WTH is the trail? Long stretches like this from here on out.



Another junkyard.



Some hunk of rock the Missouri River failed to wash away.



No, I didn't stop and shoot every bridge. Not even close.



Believe it or not, not too many unobstructed views of the river.



Cool bluffs.



These last two days mostly had bluffs on the left, and eithe farmland or the river on the right.



Rhineland. Someone told me this setup was for tractor pulls.



Rhineland.






Last light falling before getting into McKittrick, before getting into Hermann.


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Day 5 — Hermann – St. Charles

The longest day. 64 miles. The long day before this was shortened by the thunderstorm pickup, and that feature a good 20 miles on paved roads (with lots of hills). The best comparison was the day before ... 48 miles on flat trail. HTF would I do 64 miles like that???

I made an executive decision. I was rarely using most of my camera gear ... for the entire ride my body and 24-70/2.8 were in the handlebar bag, and all the other lenses and crap were in the Pelican. So I pulled the Pelican case and the tripod from the bike and stuck them with my luggage, which would be shuttled to St. Charles. This lightened my load by about 25 pounds. The bike was still heavy, what with all the supplies I was carrying in the rear rack bag, but it was much, much lighter.

I also decided to use my headphones and listen to music. I'd been tempted to throughout the trip, but decided I would save that luxury for the last day.

And boy was that smart.

For the first half of the ride it was still pretty slow-going, but the music helped take my mind off the miles a little bit. I thought I'd get a bigger bost from dropping all the gear, but I just kept reminding myself I would have been even SLOWER had I not done that.

Then I had lunch.

And then my stomach was a little upset for a bit.

And then, after that had passed, something weird happened. Now that I didn't have such an awkward load, I figured I could do more pedaling while standing up out of the saddle. So I shifted up a few times and was about to stand, when I realized I was now going 4- or 5-mph faster without really feeling much difference in my legs. WTF. I guess with all the cargo weight I was more efficient at lower cadence. Who knows. Irregardlessly, I didn't stand, and just kept mashing at around 75 rpm.

And I did this the entire way to the finish, going anywhere from 3- to 5-mph faster than I had gone the entire trip. It was amazing. This whole time I'd felt like I was in grinding survival mode; now I felt like I was on a bike ride.

I guess part of it was I didn't have to worry about my legs the next day, and an even bigger part of it was the lighter load (though that doesn't account for the first half of the day). Whatever the case was, it was an absolutely AMAZING way to finish the ride.


Blue skies for the first time. Wow.



Someone wrote this sign and said, "Yup, that'll do." Then someone else approved it and said, "Good job. Get it printed."



This looked better in my mind.



Last light on the last day.



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Frog Whisperer
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doh...... not first...LOL

Nice stuff bud.......long hard ride eh?
 

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Captain Obvious
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sounds like an awesome trip.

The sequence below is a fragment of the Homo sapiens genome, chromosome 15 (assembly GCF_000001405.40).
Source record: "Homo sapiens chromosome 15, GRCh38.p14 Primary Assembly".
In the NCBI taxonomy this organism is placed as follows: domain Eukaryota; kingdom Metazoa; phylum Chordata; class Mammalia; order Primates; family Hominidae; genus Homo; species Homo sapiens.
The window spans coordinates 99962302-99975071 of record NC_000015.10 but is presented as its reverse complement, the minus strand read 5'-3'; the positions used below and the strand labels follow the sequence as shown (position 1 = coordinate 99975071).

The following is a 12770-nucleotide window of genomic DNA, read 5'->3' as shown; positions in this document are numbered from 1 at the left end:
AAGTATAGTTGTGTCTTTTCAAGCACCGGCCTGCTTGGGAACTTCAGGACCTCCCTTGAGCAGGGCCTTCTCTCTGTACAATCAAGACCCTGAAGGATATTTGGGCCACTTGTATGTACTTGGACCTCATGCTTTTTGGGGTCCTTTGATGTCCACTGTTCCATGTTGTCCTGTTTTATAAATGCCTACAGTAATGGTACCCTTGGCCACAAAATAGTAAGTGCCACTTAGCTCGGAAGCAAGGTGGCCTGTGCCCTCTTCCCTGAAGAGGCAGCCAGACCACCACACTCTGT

was anybody else riding with the tour company?
 

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Registered
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Nice. I always enjoy vicarious bike touring, especially with really fine photos. That was a lot of riding on "Day 2".:)
 

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Devoid of all flim-flam
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A few hassles sure, but I have to say it looks like an idyllic trip. Beautiful and mellow, with enough of the unexpected to keep it interesting. A genuine sojourn.
 

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Just Plain Bitter
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How did the bike handle with the big box on one side? It looks like it would have been a bit hard to handle.
 

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your text here
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very jealous. the closest thing to that i have done was elroy/sparta. and that was only one day. maybe someday The Boy and i will get a chance.

great pictures. jealous of that, too.

get out here next year and i can gravel gring you around here.

day 2 looks like a b!tch;)
 

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Windrider (Stubborn)
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Very nice.
 

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Fred the Clydesdale
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Roe - stunning photography as usual. Nice blog. How many day 2s could you have had?
 

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Thanks for posting!! I have thought about returning to the midwest doing this ride as I too live in California now. I'm a KU alum and still have quite a few friends in the KC area. I rode a section of it near St Louis when I was there for work a year ago. It was September and still miserably hot and humid. Is it just me, or are the summers more oppressive there now then they were a couple of decades ago?
 

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&#12377;&#12375; + Sweet Potato Kugel
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Amazing. You always amaze me. The shopping carriage carnage was a hint of where bike vs civilization meets. Great thread.

Thank you.